According to Victor Maymudes, Dylan’s old tour manager, Dylan shocked him when he revealed he was marrying Sara instead of Joan Baez. When asked why he was choosing Lownds over Baez, Dylan explained that Sara would be there when he needed her to be, unlike Joan, who wouldn’t always be available.
Dylan and Lownds tied the knot in 1965 shortly after she divorced Hans and Dylan left Baez. Sara ended up having a profound impact on Dylan. She transformed him into a family man who dedicated to his wife and children.
Match Made In Heaven
Dylan spoke highly of her in his memoir and immortalized her in many of his songs. During the period when Dylan became more introspective as a person and a songwriter, he wrote songs about his desire for a home life but also his urge to keep moving.
While at first their relationship seemed a match made in heaven, their marriage faced challenges when Dylan started drinking, cheating, and instigating fights over home improvements. They eventually separated, but there was still hope, at least in Dylan’s mind, of rekindling their relationship.
In 1975, while putting the finishing touches on his album Desire, Dylan played a song he had written for Lownds fittingly called ‘Sara’ when she came to visit him at Columbia studios. He sang it directly to her trying his best to serenade her with the song that proudly declared her to be the “love of his life” while she sat with an expressionless face. It was obvious that Dylan was doing everything that he could to reach her but she seemed to be utterly unmoved, leading everyone else who was in the studio at the time to undoubtedly feel quite uncomfortable. While some claim that she later welcomed him back, their relationship ultimately ended for good.
Years later, Dylan remarked that he wasn’t a good husband, but he believes to this day that the relationship wasn’t a total failure as it led to him becoming a better father. His song ‘Sara’ shows the depth of his devotion to her, and some believe that his song ‘To Make You Feel My Love,’ released 20 years after their separation, may also have been about the love he still harbored for her.
Dylan’s Other Loves
As we already established at the start of this video, Bob Dylan’s relationship history is quite extensive. In addition to his well-known relationships with Sara Lownds, Joan Baez, and Suze Rotolo, he has had affairs with several other notable women. He reportedly had a brief encounter with French singer-songwriter Françoise Hardy in the mid-1960s and wrote “I Want You” for her. Dylan was rumored to have been involved with socialite and actress Edie Sedgwick in 1965, who was also a muse for Andy Warhol and inspired songs such as “Just Like a Woman” and “Leopard-Skin Pill-Box Hat.”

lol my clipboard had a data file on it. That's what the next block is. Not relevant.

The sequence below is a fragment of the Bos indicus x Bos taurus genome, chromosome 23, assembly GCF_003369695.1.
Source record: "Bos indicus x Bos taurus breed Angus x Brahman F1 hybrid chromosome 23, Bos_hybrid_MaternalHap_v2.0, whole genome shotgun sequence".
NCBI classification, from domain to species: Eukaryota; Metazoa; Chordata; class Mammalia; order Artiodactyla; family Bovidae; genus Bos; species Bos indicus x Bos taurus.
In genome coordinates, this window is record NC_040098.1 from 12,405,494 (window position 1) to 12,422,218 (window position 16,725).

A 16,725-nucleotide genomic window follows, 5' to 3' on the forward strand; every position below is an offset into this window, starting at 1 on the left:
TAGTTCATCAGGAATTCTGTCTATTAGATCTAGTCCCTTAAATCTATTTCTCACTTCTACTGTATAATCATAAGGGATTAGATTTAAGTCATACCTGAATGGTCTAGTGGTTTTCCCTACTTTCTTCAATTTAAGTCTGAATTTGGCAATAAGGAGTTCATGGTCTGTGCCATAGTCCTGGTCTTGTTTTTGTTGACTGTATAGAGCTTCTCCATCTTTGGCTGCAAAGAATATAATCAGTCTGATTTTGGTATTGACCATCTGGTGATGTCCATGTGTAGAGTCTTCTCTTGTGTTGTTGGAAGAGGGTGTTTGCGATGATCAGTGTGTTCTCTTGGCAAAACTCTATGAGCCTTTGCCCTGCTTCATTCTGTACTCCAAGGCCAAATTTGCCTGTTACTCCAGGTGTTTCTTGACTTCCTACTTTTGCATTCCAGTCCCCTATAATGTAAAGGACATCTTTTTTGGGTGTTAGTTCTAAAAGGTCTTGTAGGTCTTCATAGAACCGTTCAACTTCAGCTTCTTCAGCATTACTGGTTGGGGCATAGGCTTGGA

In the 1970s, Dylan had a relationship with actress Sally Kirkland, who appeared in his film Renaldo and Clara and sang backup vocals on his album Desire. He also had a relationship with actress and singer Ronee Blakely, who co-starred with him in the film and sang a duet with him on the song “Hurricane.” In the late 1970s, Dylan proposed to soul singer Mavis Staples, but she turned him down.
A Palimony Suit Settled Out Of Court
Dylan was additionally involved with former Beatles assistant and music industry insider Chris O’Dell in the late 1970s, which she later wrote about in her memoir. He had a long-term relationship with former model and actress Ruth Tyrangiel from 1974 to 1994, which ended in a palimony suit settled out of court.
In 1986, Dylan married his backup singer Carolyn Dennis, and they had a daughter together, but divorced in 1992, keeping their marriage secret until 2001. He also dated his backup singer Helena Springs in the late 1980s and early 90s, and they co-wrote songs such as “Tight Connection to My Heart” and “Seeing the Real You at Last.”
Universal Music Group
As of now, Bob Dylan is believed to be single, but he continues to release music and recently sold his entire catalog of songs to Universal Music Group in 2020 for an estimated $300 million. Dylan was awarded the Nobel Prize in Literature in 2016 for his contributions to American songwriting.
While Dylan no doubt has much to be proud of when it comes to his musical career and professional accomplishments, it’s hard not to wonder if he still sometimes thinks about Sara Lownds. After all, he did consider her – at least at one point – to be the love of his life. But then again, even if their relationship has lasted longer then it then it did, it’s reasonable to assume that it would have still eventually came to an end. After all, Dylan’s never really been a ‘one-woman-man’, now has has he?
On that note, we’re going to go ahead and wrap this video up, but before you move on to watching another one of our facts-packed videos, we’d love to hear from you. Did you know that Bob Dylan considered Sara Lownds to be the love of his life and that he even left Joan Baez for her? Let us know in the comments. And as always, thanks for watching!